We stayed in a wonderful place in Madrid, the Hotel Wellington. Dating from 1952, many famous persons have stayed their including royalty, Hemingway, Matt Damon, and large numbers of Spain's bullfighters since its founder bred bulls for bullfighting. Our first stop today was the roof of the hotel.
It was still early spring but the hotel boasts an extensive garden of herbs and vegetables on the roof. The produce is used in the hotel's restaurants.
The plants are meticulously organized and labeled.
Many planters have photographs showing what the plant will look like at full growth.
For April, this garden was exceptionally thriving and obviously tended by some expert gardeners.
The gardeners have high hopes for this field of asparagus that takes more than one year to mature for food.
A detailed schedule lays out the growing cycle for each plant. All-in-all, this was quite a garden.
While only seven or eight stories tall, the hotel had a good view of much of Madrid's skyline. Although it looked like more rain was coming, it actually turned into a sunny day later.
Our next stop was the Museo Nacional Centro de Arte Reina Sofía, that had been closed the day before. At the museum, we viewed Picasso's famous "Guernica," that had special meaning since we visited the city earlier on the tour. No photos were permitted inside but there was sculpture outdoors including Joan Miró's "Moonbird," a 1966 bronze piece.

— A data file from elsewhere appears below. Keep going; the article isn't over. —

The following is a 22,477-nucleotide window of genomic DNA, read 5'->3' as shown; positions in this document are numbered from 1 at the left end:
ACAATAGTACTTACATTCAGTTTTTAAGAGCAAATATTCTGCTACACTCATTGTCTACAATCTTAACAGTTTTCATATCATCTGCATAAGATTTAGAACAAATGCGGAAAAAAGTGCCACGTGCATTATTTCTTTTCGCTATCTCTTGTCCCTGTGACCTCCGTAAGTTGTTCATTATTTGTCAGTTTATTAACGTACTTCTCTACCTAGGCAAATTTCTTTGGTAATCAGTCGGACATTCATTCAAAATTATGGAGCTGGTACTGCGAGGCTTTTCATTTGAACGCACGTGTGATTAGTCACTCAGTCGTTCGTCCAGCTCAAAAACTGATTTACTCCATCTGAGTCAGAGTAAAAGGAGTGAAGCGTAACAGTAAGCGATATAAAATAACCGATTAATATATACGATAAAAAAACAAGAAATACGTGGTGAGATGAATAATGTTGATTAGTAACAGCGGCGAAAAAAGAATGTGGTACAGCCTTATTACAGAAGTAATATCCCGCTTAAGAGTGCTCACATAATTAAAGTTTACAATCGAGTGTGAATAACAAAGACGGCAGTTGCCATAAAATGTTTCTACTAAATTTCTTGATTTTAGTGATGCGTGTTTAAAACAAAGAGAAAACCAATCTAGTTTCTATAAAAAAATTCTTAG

Alexander Calder's "Carmen," a 1974 aluminum and iron mobile sculpture.
Our final stop for the day was the Real Jardín Botánico, a huge garden next to the Prado Museum. Many flowers were in full bloom.
The garden dates from 1755 but has had a varied history including abandonment during Spain's War of Independence in 1808, cyclone damage and a zoo that has since been relocated.
The garden is a pleasant place to spend a sunny afternoon—very peaceful although it is probably quite busy on weekends.
Irises were in bloom along with lots of tulips.
Carlos III, ordered the garden to be moved in 1774 to the current location next to the Prado.
The Villanueva pavilion was constructed in the 18th century but renovated in 2008 and contains a lecture hall. It was originally a greenhouse.
It seems like there's graffiti all over the world including on a few of the garden's trees.
The garden now has a more modern greenhouse, the Greenhouse Santiago Castroviejo Bolibar, named after a former director of the garden.